Way, way back in the long, long ago, TSR began releasing products to support the core Dungeons & Dragons and Advanced Dungeons & Dragons rulebooks. These products were labeled "Adventure Modules" and they differed greatly in content, design, and reception. Some were cherished and adored. Others were hated and reviled. All were accepted as "adventures". I have long believed that the varied response to these products was not only due to personal preference, but also due to the actual design elements of these "adventures", some of which were not really adventures at all.
If you break down the content of these "Adventure Modules" you will actually see they are two types of products---adventures and supplements. For purposes of this article, an adventure is a series of outlined events that happen without character intervention, and in fact the outcome of these events can only change through the actions of the player characters. A supplement on the other hand is a location, with plot hooks, encounters, and places to explore and perhaps even things implied to be going on in the background, none of which requires the PCs to do anything.
Take a look at some of the classic adventures of the past: Night's Dark Terror, Curse of Xanathon, Assassin's Knot, Saltmarsh Series, Ravenloft, Red Arrow Black Shield.
Curse of Xanathon fits the criteria of an adventure. Badly. It's a horrible railroad that forces the PCs against a high priest who is unkillable the first time they encounter him. Only after they are forced to run from him (another railroad) do they learn how to kill him. Everything in it points to bad adventure design, and yet it is still classified as an adventure because the PCs are required to DO something to further the course of events.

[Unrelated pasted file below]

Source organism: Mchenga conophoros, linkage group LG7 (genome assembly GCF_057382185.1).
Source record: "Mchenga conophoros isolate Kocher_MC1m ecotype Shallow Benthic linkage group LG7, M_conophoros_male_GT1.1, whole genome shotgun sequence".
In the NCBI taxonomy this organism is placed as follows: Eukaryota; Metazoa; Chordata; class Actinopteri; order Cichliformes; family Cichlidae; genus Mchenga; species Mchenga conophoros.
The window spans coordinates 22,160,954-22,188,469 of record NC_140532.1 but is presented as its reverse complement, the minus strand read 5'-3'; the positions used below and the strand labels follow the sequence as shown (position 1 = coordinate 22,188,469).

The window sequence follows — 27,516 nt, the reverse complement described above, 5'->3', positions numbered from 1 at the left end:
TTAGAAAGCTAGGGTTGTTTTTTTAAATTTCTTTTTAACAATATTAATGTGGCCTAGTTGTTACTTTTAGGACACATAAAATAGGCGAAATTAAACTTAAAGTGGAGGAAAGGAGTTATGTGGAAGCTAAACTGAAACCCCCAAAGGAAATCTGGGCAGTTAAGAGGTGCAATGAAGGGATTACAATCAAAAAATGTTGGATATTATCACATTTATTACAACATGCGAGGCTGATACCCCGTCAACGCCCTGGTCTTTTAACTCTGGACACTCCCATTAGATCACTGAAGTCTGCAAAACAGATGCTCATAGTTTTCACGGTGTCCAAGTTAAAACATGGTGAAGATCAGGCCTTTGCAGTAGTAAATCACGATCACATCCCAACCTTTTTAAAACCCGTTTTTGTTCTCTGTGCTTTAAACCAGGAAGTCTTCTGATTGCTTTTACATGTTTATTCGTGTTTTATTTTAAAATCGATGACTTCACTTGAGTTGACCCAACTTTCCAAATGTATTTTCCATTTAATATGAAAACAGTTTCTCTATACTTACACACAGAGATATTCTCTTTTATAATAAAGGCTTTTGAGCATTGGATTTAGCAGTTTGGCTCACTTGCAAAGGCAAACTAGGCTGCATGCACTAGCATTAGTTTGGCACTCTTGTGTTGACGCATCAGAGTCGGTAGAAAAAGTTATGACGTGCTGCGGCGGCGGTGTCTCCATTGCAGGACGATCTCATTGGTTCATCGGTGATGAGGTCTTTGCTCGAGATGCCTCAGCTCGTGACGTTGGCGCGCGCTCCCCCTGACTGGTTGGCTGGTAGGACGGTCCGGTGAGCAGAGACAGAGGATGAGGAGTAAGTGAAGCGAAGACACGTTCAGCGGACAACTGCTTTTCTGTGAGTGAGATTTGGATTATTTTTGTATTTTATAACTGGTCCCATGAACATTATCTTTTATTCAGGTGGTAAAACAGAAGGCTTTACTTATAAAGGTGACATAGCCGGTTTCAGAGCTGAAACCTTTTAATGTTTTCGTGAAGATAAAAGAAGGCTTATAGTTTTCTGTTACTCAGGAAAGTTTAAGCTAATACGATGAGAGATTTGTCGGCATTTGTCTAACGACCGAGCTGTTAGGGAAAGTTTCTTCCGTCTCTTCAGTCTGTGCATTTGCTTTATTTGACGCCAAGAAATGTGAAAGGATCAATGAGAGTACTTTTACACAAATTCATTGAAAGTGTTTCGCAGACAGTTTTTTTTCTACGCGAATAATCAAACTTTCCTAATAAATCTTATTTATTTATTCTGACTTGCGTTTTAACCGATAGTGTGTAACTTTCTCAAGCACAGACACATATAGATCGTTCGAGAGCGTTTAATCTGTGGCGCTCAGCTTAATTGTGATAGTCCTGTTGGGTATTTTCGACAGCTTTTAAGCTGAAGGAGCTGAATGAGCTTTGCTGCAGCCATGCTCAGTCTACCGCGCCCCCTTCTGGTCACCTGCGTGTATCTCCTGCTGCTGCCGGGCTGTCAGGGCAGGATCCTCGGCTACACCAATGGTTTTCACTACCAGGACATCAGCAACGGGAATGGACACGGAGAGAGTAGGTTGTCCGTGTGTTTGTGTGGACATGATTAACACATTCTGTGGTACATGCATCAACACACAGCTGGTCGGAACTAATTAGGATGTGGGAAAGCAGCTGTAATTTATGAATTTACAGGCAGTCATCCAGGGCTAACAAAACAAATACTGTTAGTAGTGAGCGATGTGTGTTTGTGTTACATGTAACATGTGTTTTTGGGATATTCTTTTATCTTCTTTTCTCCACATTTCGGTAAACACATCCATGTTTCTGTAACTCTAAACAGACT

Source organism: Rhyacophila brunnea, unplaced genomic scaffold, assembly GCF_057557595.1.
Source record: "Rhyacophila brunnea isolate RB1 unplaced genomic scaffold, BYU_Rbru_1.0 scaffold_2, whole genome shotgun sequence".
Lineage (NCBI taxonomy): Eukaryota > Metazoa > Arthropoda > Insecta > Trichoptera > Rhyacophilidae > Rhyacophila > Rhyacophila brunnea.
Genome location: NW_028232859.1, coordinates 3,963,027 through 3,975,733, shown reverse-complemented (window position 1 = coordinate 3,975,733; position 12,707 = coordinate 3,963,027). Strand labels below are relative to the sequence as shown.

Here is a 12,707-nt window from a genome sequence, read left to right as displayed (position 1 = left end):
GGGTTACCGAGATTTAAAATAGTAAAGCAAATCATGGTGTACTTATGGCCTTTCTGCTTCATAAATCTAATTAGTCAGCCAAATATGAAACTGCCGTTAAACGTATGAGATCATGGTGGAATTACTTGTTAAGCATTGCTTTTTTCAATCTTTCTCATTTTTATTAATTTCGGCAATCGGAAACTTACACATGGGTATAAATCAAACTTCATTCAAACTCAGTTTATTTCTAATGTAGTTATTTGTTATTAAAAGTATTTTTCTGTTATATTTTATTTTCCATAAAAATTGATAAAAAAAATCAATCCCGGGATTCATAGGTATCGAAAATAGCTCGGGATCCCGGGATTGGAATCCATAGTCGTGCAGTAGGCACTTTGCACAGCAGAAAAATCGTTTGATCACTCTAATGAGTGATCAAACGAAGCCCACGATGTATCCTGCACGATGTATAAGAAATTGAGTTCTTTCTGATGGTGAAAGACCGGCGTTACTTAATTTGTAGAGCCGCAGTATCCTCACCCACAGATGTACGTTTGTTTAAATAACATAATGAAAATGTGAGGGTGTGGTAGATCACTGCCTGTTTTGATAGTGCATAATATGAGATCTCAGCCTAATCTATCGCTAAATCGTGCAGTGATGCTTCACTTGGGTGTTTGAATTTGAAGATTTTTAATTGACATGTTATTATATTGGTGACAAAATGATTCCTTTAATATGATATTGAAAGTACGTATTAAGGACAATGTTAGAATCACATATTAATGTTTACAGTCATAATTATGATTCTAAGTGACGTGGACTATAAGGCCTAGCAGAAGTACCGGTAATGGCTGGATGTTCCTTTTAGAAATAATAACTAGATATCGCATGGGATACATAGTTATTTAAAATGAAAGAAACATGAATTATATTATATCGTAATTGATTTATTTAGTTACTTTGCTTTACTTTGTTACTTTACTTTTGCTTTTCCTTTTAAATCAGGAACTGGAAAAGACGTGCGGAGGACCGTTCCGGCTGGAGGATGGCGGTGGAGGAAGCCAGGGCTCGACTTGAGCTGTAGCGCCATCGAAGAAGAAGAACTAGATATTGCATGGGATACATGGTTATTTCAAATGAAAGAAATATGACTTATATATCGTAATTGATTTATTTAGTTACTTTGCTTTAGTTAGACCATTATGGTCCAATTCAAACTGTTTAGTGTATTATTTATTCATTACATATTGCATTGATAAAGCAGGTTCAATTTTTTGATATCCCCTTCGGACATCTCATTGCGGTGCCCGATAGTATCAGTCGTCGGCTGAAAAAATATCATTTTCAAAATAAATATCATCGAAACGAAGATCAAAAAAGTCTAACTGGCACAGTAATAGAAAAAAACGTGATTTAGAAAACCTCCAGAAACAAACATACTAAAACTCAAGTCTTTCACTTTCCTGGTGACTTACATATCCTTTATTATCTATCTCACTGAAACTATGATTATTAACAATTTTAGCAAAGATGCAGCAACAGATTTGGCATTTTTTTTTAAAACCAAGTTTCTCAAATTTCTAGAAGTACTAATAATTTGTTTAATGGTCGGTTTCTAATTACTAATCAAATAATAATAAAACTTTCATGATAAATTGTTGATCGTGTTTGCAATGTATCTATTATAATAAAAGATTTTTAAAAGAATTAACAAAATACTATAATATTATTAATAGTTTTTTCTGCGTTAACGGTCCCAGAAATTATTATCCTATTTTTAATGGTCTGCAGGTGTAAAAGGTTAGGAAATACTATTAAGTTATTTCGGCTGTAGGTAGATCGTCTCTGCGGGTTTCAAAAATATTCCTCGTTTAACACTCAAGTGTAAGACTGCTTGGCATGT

A much better example of an adventure done right is Night's Dark Terror which has the PCs traipsing all over the Duchy of Karameikos trying to stop a magic-user who is uncovering the secrets of ancient magic. If the PCs do nothing, this mage and his organization of slavers could potentially become very powerful.
Ravenloft is another good example. The PCs are transported to the demiplane (which some might call a railroad) and must DO something in order to escape. Sure, they can bounce around in the village and forest, killing vampires and werewolves and such, but pretty soon Strahd is going to come looking for them which gives it a sense of urgency that is not present in a supplement.
Assassin's Knot and the Saltmarsh series involve investigative work, with consequences for inaction (or incompetence). In Saltmarsh, if the PCs do nothing, the coastal village will eventually be overrun by sahuagin.
Red Arrow, Black Shield involves the PCs traveling from country to country in an attempt to rally support for their army. Each country swayed commits troops to the final mass battle. Again, the PCs are required to DO something to complete the adventure.
Were these the greatest adventures ever written? Of course not. At the time, I don't think the folks at TSR really had a clear idea as to what made a good commercial adventure which is why you see dungeon crawls, investigations, wilderness treks, etc. all labeled as "adventure modules" and plot hook railroads accepted as standard fare. I think if they would have been classified better and a little more thought given to player motivations, some of them might have been better received.
Now let's talk about a few supplements: Tomb of Horrors, Keep on the Borderlands, Isle of Dread, Temple of Elemental Evil, Castle Amber.